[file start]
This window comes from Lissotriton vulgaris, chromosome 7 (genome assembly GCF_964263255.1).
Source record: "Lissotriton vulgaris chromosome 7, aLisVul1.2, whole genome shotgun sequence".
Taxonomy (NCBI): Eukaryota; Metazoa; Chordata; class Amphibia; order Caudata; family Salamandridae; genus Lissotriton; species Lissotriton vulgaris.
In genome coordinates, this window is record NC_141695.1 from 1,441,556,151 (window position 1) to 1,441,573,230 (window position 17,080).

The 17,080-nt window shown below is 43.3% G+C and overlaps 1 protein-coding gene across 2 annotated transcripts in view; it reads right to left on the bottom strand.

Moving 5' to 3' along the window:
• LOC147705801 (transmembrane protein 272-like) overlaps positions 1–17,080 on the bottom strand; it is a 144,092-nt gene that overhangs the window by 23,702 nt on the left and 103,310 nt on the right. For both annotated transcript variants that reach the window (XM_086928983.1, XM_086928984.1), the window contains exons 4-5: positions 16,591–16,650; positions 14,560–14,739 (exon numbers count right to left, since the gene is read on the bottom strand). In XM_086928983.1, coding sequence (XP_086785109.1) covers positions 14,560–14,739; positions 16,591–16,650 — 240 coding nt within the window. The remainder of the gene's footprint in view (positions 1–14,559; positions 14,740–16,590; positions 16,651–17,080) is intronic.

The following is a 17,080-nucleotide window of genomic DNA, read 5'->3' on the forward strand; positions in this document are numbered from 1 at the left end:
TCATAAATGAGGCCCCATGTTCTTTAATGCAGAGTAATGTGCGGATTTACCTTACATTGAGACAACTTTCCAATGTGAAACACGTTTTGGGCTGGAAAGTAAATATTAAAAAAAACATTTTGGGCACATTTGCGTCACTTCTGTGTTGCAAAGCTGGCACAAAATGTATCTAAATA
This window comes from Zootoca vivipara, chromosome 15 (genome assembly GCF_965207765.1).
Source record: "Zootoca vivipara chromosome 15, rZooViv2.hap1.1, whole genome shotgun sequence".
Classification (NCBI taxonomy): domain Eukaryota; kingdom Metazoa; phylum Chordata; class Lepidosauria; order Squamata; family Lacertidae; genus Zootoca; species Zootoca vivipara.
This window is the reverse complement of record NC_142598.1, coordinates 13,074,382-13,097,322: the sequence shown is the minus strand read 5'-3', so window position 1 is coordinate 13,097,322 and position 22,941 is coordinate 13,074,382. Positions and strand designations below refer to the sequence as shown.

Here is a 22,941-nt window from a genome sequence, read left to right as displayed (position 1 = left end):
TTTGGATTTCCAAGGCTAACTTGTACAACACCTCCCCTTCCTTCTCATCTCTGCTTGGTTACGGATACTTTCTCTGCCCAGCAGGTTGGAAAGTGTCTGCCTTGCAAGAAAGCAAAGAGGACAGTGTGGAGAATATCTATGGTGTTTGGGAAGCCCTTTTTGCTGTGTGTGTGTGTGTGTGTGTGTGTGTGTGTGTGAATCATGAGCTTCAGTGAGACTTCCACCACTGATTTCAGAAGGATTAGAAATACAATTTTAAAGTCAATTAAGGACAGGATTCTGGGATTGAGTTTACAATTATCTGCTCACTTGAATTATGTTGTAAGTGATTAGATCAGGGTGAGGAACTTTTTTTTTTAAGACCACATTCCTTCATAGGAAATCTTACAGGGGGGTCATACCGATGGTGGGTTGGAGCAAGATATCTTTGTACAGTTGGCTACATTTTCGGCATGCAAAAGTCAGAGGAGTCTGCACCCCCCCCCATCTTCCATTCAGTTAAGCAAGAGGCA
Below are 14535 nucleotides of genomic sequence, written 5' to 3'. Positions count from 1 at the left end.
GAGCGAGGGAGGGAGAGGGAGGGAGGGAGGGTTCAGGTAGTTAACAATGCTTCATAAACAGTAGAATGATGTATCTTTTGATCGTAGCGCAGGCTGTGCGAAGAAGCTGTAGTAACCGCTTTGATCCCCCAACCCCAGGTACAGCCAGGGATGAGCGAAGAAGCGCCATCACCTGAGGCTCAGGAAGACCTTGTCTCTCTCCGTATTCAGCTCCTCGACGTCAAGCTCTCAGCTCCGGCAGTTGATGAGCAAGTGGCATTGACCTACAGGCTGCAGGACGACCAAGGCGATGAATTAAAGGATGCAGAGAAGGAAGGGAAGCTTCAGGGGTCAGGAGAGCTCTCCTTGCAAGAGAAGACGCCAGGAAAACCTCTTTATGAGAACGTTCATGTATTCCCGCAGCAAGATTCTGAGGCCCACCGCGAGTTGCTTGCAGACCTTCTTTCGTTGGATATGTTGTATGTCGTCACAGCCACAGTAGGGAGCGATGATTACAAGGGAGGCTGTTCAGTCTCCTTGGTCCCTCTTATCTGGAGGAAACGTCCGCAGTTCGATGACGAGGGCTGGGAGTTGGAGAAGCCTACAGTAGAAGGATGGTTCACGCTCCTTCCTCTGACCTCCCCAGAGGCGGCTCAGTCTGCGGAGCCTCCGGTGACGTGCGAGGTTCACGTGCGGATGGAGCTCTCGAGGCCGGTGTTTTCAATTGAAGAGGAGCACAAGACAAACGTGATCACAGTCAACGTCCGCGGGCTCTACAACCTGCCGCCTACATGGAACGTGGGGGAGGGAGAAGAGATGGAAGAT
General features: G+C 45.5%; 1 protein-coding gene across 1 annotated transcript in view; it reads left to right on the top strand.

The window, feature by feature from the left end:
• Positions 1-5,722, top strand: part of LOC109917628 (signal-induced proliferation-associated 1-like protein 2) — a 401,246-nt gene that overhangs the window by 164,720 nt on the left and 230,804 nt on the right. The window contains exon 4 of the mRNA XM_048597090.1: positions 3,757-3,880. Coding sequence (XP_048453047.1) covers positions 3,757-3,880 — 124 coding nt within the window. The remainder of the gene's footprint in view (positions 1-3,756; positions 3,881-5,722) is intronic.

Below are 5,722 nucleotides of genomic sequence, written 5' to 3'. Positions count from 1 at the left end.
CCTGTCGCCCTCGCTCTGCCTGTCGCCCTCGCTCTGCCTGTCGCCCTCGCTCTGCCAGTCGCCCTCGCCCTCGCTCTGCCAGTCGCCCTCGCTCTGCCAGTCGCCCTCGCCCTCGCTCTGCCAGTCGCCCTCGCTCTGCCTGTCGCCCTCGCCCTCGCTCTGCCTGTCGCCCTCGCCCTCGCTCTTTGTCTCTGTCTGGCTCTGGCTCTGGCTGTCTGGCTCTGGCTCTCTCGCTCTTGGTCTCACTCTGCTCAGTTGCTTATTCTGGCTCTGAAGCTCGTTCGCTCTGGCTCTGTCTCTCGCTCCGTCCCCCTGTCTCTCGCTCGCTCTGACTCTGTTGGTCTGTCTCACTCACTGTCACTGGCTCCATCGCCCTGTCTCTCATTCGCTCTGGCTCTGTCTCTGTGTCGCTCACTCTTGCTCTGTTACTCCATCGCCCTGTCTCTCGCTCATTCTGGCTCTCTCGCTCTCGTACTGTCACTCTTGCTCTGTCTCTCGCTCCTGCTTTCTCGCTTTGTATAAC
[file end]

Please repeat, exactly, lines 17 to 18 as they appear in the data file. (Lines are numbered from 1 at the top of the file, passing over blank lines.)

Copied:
GAGCGAGGGAGGGAGAGGGAGGGAGGGAGGGTTCAGGTAGTTAACAATGCTTCATAAACAGTAGAATGATGTATCTTTTGATCGTAGCGCAGGCTGTGCGAAGAAGCTGTAGTAACCGCTTTGATCCCCCAACCCCAGGTACAGCCAGGGATGAGCGAAGAAGCGCCATCACCTGAGGCTCAGGAAGACCTTGTCTCTCTCCGTATTCAGCTCCTCGACGTCAAGCTCTCAGCTCCGGCAGTTGATGAGCAAGTGGCATTGACCTACAGGCTGCAGGACGACCAAGGCGATGAATTAAAGGATGCAGAGAAGGAAGGGAAGCTTCAGGGGTCAGGAGAGCTCTCCTTGCAAGAGAAGACGCCAGGAAAACCTCTTTATGAGAACGTTCATGTATTCCCGCAGCAAGATTCTGAGGCCCACCGCGAGTTGCTTGCAGACCTTCTTTCGTTGGATATGTTGTATGTCGTCACAGCCACAGTAGGGAGCGATGATTACAAGGGAGGCTGTTCAGTCTCCTTGGTCCCTCTTATCTGGAGGAAACGTCCGCAGTTCGATGACGAGGGCTGGGAGTTGGAGAAGCCTACAGTAGAAGGATGGTTCACGCTCCTTCCTCTGACCTCCCCAGAGGCGGCTCAGTCTGCGGAGCCTCCGGTGACGTGCGAGGTTCACGTGCGGATGGAGCTCTCGAGGCCGGTGTTTTCAATTGAAGAGGAGCACAAGACAAACGTGATCACAGTCAACGTCCGCGGGCTCTACAACCTGCCGCCTACATGGAACGTGGGGGAGGGAGAAGAGATGGAAGAT
General features: G+C 45.5%; 1 protein-coding gene across 1 annotated transcript in view; it reads left to right on the top strand.